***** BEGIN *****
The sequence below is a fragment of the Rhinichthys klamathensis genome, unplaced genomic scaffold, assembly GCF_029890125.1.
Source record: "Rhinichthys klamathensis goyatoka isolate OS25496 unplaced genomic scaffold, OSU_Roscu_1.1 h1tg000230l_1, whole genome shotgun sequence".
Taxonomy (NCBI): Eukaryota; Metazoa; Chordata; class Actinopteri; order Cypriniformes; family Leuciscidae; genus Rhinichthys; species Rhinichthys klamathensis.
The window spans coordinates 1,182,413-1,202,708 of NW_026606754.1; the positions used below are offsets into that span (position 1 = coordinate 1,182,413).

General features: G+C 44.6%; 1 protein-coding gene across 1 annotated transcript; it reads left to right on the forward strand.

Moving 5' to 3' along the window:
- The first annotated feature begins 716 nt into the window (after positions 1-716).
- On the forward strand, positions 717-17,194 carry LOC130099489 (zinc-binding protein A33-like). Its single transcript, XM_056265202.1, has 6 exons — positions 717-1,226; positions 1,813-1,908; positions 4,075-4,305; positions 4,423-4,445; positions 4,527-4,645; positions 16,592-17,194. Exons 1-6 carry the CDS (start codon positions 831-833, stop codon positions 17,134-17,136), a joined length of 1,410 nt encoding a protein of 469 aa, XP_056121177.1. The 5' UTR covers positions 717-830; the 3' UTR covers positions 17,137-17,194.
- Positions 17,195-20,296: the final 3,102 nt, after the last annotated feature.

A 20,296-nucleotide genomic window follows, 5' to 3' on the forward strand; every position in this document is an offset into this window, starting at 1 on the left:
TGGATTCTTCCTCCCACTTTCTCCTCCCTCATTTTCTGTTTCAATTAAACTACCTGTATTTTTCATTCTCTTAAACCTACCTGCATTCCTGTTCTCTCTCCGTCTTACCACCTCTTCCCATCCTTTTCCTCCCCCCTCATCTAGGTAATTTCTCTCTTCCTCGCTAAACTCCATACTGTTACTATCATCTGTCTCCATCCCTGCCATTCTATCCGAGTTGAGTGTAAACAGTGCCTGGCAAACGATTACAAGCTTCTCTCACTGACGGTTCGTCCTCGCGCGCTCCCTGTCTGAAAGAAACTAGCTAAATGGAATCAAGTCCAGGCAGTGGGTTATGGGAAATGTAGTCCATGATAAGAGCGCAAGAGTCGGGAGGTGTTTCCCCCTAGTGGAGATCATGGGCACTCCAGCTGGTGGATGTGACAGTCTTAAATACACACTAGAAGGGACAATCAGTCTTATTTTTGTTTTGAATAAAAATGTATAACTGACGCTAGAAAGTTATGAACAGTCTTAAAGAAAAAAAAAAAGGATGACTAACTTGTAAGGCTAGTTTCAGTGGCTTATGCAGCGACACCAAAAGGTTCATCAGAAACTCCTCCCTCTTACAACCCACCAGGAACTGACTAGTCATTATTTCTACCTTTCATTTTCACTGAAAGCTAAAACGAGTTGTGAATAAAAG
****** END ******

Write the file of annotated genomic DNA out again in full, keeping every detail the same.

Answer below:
The sequence below is a fragment of the Rhinichthys klamathensis genome, unplaced genomic scaffold, assembly GCF_029890125.1.
Source record: "Rhinichthys klamathensis goyatoka isolate OS25496 unplaced genomic scaffold, OSU_Roscu_1.1 h1tg000230l_1, whole genome shotgun sequence".
Taxonomy (NCBI): Eukaryota; Metazoa; Chordata; class Actinopteri; order Cypriniformes; family Leuciscidae; genus Rhinichthys; species Rhinichthys klamathensis.
The window spans coordinates 1,182,413-1,202,708 of NW_026606754.1; the positions used below are offsets into that span (position 1 = coordinate 1,182,413).

General features: G+C 44.6%; 1 protein-coding gene across 1 annotated transcript; it reads left to right on the forward strand.

Moving 5' to 3' along the window:
- The first annotated feature begins 716 nt into the window (after positions 1-716).
- On the forward strand, positions 717-17,194 carry LOC130099489 (zinc-binding protein A33-like). Its single transcript, XM_056265202.1, has 6 exons — positions 717-1,226; positions 1,813-1,908; positions 4,075-4,305; positions 4,423-4,445; positions 4,527-4,645; positions 16,592-17,194. Exons 1-6 carry the CDS (start codon positions 831-833, stop codon positions 17,134-17,136), a joined length of 1,410 nt encoding a protein of 469 aa, XP_056121177.1. The 5' UTR covers positions 717-830; the 3' UTR covers positions 17,137-17,194.
- Positions 17,195-20,296: the final 3,102 nt, after the last annotated feature.

A 20,296-nucleotide genomic window follows, 5' to 3' on the forward strand; every position in this document is an offset into this window, starting at 1 on the left:
TGGATTCTTCCTCCCACTTTCTCCTCCCTCATTTTCTGTTTCAATTAAACTACCTGTATTTTTCATTCTCTTAAACCTACCTGCATTCCTGTTCTCTCTCCGTCTTACCACCTCTTCCCATCCTTTTCCTCCCCCCTCATCTAGGTAATTTCTCTCTTCCTCGCTAAACTCCATACTGTTACTATCATCTGTCTCCATCCCTGCCATTCTATCCGAGTTGAGTGTAAACAGTGCCTGGCAAACGATTACAAGCTTCTCTCACTGACGGTTCGTCCTCGCGCGCTCCCTGTCTGAAAGAAACTAGCTAAATGGAATCAAGTCCAGGCAGTGGGTTATGGGAAATGTAGTCCATGATAAGAGCGCAAGAGTCGGGAGGTGTTTCCCCCTAGTGGAGATCATGGGCACTCCAGCTGGTGGATGTGACAGTCTTAAATACACACTAGAAGGGACAATCAGTCTTATTTTTGTTTTGAATAAAAATGTATAACTGACGCTAGAAAGTTATGAACAGTCTTAAAGAAAAAAAAAAAGGATGACTAACTTGTAAGGCTAGTTTCAGTGGCTTATGCAGCGACACCAAAAGGTTCATCAGAAACTCCTCCCTCTTACAACCCACCAGGAACTGACTAGTCATTATTTCTACCTTTCATTTTCACTGAAAGCTAAAACGAGTTGTGAATAAAAG